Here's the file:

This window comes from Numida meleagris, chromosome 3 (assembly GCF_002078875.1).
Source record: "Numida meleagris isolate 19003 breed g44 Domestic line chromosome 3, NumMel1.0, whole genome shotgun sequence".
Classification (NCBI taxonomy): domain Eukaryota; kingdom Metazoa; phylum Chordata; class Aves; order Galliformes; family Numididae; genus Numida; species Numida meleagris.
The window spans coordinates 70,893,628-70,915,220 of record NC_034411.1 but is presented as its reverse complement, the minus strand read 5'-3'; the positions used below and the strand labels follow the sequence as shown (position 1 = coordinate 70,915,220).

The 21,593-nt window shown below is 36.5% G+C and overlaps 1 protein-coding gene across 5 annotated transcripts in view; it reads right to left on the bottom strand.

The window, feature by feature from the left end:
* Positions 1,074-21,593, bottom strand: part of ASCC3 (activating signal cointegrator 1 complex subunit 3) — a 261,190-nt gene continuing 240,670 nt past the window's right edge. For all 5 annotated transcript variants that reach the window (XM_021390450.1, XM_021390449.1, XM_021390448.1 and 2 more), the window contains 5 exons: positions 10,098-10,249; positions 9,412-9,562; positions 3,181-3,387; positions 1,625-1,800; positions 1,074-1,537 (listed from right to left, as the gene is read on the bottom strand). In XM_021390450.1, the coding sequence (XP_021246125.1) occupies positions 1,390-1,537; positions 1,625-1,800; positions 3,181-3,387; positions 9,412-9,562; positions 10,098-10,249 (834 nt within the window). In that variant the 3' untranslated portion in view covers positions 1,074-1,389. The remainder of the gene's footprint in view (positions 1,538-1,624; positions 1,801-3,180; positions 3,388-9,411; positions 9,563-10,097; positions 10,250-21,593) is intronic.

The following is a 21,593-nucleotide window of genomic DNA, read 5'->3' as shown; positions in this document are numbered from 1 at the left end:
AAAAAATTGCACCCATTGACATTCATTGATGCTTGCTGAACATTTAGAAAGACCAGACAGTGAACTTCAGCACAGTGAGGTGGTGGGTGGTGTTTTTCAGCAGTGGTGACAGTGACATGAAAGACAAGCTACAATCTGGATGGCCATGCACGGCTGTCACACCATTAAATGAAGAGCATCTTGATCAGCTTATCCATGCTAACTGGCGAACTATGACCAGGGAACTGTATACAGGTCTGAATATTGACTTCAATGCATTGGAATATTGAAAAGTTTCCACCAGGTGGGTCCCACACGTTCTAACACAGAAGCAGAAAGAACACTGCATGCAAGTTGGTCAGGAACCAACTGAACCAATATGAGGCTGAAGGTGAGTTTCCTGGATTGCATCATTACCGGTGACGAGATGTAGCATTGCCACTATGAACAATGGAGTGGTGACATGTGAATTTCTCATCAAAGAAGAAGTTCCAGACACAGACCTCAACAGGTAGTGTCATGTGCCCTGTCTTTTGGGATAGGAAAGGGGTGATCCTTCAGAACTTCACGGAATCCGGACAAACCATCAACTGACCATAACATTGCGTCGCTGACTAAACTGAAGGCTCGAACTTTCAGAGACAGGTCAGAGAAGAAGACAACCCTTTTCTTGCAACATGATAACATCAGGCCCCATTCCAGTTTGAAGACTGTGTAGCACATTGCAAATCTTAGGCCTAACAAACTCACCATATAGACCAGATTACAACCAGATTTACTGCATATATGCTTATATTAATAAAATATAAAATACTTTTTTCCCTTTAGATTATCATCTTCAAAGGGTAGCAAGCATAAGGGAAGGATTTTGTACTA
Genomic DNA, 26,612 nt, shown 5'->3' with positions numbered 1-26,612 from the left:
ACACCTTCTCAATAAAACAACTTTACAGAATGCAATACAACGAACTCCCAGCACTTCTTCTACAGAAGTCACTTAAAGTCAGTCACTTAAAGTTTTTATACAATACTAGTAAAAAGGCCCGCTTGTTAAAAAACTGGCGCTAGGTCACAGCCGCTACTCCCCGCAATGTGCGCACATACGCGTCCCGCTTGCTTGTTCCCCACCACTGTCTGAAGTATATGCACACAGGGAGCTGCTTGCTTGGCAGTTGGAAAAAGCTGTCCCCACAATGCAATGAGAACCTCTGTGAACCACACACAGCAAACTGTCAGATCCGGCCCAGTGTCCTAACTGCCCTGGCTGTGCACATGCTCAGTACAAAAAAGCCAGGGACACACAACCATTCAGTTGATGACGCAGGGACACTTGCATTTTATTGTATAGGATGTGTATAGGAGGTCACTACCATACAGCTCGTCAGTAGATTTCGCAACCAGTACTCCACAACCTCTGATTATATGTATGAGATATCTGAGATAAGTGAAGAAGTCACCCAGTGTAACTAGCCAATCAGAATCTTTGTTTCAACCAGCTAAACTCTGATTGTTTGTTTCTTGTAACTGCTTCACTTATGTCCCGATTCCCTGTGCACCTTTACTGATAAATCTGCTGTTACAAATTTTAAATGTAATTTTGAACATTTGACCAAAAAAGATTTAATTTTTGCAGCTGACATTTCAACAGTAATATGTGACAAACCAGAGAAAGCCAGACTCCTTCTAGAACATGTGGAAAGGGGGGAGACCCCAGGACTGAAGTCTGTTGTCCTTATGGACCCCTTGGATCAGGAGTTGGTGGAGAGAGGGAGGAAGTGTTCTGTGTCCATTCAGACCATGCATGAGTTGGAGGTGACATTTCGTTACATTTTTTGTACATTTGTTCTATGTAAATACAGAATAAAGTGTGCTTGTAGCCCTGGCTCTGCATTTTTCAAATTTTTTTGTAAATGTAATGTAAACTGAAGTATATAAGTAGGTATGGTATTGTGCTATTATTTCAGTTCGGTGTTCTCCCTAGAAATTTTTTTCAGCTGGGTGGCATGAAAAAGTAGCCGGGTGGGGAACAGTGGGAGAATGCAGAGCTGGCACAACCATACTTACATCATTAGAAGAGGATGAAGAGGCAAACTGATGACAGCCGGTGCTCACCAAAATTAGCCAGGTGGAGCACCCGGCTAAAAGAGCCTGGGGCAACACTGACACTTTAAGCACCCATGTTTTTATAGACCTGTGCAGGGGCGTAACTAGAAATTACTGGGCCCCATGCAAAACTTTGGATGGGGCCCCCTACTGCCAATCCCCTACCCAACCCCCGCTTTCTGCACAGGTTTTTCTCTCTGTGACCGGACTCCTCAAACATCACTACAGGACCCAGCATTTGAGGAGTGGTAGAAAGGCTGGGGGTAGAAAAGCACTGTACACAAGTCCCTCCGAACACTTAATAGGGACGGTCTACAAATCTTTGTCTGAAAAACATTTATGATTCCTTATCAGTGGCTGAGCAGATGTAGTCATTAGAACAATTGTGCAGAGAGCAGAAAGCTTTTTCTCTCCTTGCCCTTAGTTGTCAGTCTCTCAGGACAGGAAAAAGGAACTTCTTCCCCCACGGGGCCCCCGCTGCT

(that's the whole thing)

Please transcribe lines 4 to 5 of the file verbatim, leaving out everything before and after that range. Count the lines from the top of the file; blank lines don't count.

The window spans coordinates 70,893,628-70,915,220 of record NC_034411.1 but is presented as its reverse complement, the minus strand read 5'-3'; the positions used below and the strand labels follow the sequence as shown (position 1 = coordinate 70,915,220).

The 21,593-nt window shown below is 36.5% G+C and overlaps 1 protein-coding gene across 5 annotated transcripts in view; it reads right to left on the bottom strand.